- Betrand Russell "Proposed Roads to Freedom: Socialism, Anarchism, and Syndicalism" (1918).  See my review here.


Everything Springs From That by AmericanDreaming  How to Get Rid of Poor People by AmericanDreaming  An Investment in Knowledge by AmericanDreaming

See more in my Bertrand Russell folder.


I'm on YouTube.
:twitter: twitter.com/AmericnDreaming
Add a Comment:
 
:iconreclusivechicken:
ReclusiveChicken Featured By Owner May 24, 2016  Hobbyist General Artist
People are now led to thinking that they are better than the system as a whole.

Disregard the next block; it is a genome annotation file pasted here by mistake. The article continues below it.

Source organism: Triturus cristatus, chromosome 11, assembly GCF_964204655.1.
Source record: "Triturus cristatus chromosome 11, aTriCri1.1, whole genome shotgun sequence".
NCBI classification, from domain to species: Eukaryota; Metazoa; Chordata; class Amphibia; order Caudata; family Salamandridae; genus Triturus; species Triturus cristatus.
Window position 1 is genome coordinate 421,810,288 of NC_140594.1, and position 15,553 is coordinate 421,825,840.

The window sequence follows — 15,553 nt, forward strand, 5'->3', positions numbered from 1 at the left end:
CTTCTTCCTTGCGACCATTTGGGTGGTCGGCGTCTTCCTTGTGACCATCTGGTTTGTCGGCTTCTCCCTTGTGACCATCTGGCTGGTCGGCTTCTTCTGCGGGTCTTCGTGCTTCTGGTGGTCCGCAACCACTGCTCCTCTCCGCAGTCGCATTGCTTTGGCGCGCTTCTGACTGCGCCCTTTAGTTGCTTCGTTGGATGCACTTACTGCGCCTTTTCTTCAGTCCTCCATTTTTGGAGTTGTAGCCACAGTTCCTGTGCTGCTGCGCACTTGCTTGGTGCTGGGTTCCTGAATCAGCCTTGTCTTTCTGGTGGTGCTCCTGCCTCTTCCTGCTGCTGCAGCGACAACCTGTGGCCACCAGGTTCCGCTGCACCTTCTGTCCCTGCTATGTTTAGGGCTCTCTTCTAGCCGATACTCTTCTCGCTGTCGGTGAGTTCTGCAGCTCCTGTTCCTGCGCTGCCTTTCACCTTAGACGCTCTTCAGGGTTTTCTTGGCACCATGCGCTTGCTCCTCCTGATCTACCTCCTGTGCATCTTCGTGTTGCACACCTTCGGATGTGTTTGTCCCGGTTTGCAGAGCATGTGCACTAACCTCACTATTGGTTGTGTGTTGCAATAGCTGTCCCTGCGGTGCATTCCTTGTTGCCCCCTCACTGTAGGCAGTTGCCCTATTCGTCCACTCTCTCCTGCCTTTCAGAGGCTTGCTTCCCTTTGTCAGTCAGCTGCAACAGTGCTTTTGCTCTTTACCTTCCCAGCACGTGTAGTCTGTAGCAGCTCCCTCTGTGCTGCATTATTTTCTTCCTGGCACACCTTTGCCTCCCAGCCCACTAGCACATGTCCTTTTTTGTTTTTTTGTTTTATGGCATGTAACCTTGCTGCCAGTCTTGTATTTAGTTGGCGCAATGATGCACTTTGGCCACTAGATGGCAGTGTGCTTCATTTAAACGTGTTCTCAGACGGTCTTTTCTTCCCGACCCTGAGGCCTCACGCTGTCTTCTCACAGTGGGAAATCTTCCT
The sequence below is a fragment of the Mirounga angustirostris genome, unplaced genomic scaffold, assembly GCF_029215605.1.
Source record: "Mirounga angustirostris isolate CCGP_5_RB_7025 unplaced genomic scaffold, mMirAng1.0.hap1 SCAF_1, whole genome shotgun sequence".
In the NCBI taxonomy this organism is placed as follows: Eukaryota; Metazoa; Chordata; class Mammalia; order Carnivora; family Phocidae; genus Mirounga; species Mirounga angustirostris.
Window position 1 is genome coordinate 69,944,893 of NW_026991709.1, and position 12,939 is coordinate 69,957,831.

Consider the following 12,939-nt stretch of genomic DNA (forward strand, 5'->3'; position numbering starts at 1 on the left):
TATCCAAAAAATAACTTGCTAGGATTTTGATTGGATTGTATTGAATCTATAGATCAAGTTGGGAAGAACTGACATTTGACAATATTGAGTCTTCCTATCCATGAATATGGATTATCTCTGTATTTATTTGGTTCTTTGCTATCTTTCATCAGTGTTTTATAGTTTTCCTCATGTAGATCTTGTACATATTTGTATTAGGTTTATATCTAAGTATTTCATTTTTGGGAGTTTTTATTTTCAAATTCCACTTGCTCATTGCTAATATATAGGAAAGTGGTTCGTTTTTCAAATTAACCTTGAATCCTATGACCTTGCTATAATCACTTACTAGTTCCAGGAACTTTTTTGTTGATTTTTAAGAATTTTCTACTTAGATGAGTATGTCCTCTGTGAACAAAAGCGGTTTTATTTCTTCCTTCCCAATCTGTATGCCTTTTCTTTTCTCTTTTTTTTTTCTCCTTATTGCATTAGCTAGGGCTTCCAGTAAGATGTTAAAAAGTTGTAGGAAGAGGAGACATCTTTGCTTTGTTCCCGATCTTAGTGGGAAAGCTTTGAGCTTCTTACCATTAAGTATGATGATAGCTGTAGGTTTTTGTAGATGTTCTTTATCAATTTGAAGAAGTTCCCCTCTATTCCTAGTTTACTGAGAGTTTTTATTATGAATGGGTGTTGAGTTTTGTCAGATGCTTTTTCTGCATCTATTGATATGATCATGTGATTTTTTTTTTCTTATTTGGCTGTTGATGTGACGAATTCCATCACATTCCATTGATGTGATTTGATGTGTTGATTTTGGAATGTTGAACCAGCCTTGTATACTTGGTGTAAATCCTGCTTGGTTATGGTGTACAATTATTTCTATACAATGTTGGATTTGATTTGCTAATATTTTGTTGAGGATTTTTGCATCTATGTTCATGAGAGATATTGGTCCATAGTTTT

Reply
:iconamericandreaming:
AmericanDreaming Featured By Owner May 24, 2016   Writer
How so?
Reply
:iconreclusivechicken:
ReclusiveChicken Featured By Owner May 24, 2016  Hobbyist General Artist
Look at the ultra-conservative and ultra-liberal people that I've been ridiculing for the last month or so. They practically live in alternate universes where everything that agrees with them is "correct"; they whine about no-one else being so "supreme" and that they have this "rare thing" called "common sense", but it isn't rare. They have presses full of like-mined people devoted to their views; they share the same delusions and this provides false confirmation.
Reply
:iconamericandreaming:
AmericanDreaming Featured By Owner May 24, 2016   Writer
I know what you mean. Any ideas how such people could be brought to the middle a little bit?
Reply
:iconreclusivechicken:
ReclusiveChicken Featured By Owner May 24, 2016  Hobbyist General Artist
imgflip.com/i/14omqk